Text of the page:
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Kyrsten Sinema is the first Democrat to win an Arizona Senate seat in 30 years

She beat out Martha McSally in a race that was a nail-biter to the finish.

Arizona Senate Candidates Attend Arizona State Football Game
Kyrsten Sinema participates in a coin toss at an Arizona State football game on November 3, 2018.
Christian Petersen/Getty Images

Kyrsten Sinema defeated Republican Martha McSally — becoming the first Democrat to win an Arizona Senate seat in 30 years. Her victory is another notch in Democrats’ strong 2018 midterm showing and a crucial boost for their numbers in the upper chamber.

It’s also historic: Sinema is the first woman the state has elected to the Senate and the first openly bisexual person to win a seat in the upper chamber. Her win will help Democrats work toward holding Republicans to a narrow margin, ensuring that the party keeps at least 47 seats in the Senate — with Florida and Mississippi still undecided.

As of Monday evening, Sinema led McSally by just over 38,000 votes and about 1.7 percentage points — though thousands of ballots still remained outstanding. (Because of Sinema’s lead, however, McSally is not expected to catch up.)

Democrats have long eyed Arizona — a state with shifting demographics that almost went for Hillary Clinton — as a possible target they might be able to flip, while Republicans desperately sought to defend it.

This year, Democrats were finally able to pull it off.

Who is Kyrsten Sinema?

Sinema ultimately won Arizona for the Democrats by running to the center.

Well-known for her fundraising prowess and strength as a campaigner, the current Arizona congresswoman staunchly framed herself as a bipartisan candidate who would work with “literally anyone” to get things done. Ahead of the election on Tuesday, she and McSally — who hewed closely to President Donald Trump throughout her campaign — were basically in a dead heat as they vied for Sen. Jeff Flake’s open seat.

The race between the two candidates was a highly tempestuous one filled with numerous attack ads and even, at one point, allegations of treason. Because of how close it was up until the very end, it was also one of the most expensive races this cycle, with $30 million in spending across the board.

Sinema’s message of moderation and centrism appears to have resonated with voters in the end. A three-term Congress member who’s represented Arizona’s Ninth Congressional District, in the southern portion of the state, Sinema was once a Green Party supporter who repositioned herself as one of the most conservative Democrats in the House. Last term, she voted with Trump more than 60 percent of the time, a record that has raised the ire of some Arizona progressives.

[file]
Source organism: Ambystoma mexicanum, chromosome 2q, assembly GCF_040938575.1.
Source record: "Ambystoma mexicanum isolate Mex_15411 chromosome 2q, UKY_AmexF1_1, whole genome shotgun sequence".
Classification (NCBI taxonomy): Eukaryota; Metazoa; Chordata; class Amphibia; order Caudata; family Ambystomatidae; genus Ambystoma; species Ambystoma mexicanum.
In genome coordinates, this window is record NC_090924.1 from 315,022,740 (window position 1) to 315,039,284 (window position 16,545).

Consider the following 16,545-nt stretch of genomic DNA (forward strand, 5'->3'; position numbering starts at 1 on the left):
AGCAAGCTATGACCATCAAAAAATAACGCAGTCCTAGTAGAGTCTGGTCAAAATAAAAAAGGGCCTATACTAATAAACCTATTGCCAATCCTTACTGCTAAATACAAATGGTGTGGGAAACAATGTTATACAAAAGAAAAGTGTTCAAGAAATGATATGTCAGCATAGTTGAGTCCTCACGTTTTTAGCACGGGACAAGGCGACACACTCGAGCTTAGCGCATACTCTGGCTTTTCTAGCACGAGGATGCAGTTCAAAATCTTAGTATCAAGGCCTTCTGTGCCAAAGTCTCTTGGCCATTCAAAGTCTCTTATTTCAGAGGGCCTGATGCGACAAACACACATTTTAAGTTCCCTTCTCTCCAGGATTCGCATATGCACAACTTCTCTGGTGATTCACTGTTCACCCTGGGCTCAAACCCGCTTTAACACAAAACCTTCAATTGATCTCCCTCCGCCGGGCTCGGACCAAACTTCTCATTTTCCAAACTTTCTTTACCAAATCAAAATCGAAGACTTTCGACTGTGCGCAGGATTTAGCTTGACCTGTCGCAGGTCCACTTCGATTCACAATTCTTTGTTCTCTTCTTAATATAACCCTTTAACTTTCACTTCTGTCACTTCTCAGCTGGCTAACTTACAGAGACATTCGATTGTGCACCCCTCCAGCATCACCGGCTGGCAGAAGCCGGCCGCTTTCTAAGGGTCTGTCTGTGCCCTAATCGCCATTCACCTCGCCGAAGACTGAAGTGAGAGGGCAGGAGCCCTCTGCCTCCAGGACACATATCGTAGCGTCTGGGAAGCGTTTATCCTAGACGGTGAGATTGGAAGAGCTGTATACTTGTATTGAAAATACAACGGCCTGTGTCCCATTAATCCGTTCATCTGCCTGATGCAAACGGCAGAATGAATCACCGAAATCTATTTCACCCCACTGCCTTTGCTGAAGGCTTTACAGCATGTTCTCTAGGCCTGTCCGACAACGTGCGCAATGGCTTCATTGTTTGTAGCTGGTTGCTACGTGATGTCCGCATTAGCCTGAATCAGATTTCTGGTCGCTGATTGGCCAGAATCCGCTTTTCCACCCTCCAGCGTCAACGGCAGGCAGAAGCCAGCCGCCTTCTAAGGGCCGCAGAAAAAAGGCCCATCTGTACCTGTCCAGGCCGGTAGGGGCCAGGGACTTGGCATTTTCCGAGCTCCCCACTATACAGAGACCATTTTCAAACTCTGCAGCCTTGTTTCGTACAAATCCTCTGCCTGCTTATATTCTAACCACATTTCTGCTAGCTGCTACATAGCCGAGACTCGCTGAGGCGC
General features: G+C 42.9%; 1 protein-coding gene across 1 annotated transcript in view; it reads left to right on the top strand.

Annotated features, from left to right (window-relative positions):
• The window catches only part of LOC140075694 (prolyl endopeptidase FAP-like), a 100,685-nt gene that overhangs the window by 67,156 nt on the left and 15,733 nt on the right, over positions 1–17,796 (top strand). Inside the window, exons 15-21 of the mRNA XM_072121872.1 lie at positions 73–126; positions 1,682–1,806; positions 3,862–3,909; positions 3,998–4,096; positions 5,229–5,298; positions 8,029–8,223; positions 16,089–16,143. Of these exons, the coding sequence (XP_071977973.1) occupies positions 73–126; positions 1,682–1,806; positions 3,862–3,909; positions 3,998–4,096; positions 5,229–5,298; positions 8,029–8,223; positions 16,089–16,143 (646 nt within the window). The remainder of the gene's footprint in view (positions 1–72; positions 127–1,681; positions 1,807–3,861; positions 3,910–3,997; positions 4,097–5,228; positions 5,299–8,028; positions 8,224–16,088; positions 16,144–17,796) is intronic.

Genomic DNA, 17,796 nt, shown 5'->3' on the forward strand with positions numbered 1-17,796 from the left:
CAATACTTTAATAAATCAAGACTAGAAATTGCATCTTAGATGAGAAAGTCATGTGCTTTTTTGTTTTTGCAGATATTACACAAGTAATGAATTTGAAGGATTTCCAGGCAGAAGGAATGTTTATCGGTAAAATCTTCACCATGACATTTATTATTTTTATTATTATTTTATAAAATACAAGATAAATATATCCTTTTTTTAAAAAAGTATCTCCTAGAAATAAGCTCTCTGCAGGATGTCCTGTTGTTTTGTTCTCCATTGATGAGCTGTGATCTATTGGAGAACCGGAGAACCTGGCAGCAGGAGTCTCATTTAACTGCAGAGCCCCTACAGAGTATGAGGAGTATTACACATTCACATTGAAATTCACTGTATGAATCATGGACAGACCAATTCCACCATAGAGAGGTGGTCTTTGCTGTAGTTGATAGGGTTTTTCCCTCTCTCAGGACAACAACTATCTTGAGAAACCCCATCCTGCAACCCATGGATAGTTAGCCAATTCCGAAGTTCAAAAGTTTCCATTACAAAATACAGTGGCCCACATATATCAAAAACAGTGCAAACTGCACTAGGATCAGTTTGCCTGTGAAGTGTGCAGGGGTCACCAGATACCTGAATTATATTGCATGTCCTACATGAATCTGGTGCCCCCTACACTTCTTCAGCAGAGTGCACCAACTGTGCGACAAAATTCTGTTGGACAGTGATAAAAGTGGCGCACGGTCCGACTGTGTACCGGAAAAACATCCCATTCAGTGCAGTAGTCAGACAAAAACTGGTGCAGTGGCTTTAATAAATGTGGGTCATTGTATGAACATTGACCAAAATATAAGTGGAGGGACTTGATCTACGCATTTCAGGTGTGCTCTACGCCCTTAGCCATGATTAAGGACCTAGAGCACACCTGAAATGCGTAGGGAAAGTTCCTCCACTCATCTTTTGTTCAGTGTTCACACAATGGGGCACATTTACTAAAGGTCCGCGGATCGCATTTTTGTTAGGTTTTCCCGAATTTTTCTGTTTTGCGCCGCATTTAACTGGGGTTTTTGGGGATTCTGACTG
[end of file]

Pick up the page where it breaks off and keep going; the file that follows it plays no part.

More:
Her approach, however, enabled her to appeal to Democrats, independents, and even some Republican moderates to help her clinch a major victory in a state that has trended conservative for a long time. This dynamic was particularly evident in a debate earlier this fall when Sinema was able to highlight her vote defending the Affordable Care Act while emphasizing her willingness to vote alongside Republicans on more stringent immigration measures.

McSally, meanwhile, struggled to negotiate a sharp shift to the right with previous more moderate positions she’s taken on issues like protections for DACA recipients and a border wall.

Sinema has also leaned heavily into her independent streak throughout her time in the House — and as a key part of her campaign. “I think my record is very clear. I will buck anyone in either party to do what I think is right,” she told the Arizona Republic. “There have been times when I have been the only Democrat to vote a certain way in the entire U.S. Congress. It doesn’t bother me.” She’s the first among the Senators-elect to say she wouldn’t support Chuck Schumer for Senate minority leader.

McSally and Sinema were both among a record number of more than 500 women candidates who filed to run for Congress this cycle — and Sinema is now part of a groundbreaking wave of women who are set to take office on Capitol Hill in 2019. She’s also one of two women along with Rep. Jacky Rosen in Nevada, who helped Democrats flip a pair of Republican Senate seats this cycle.

Her win further solidifies the idea that there was some version of a “blue wave” this year — enabling Democrats to limit Republican gains in the Senate.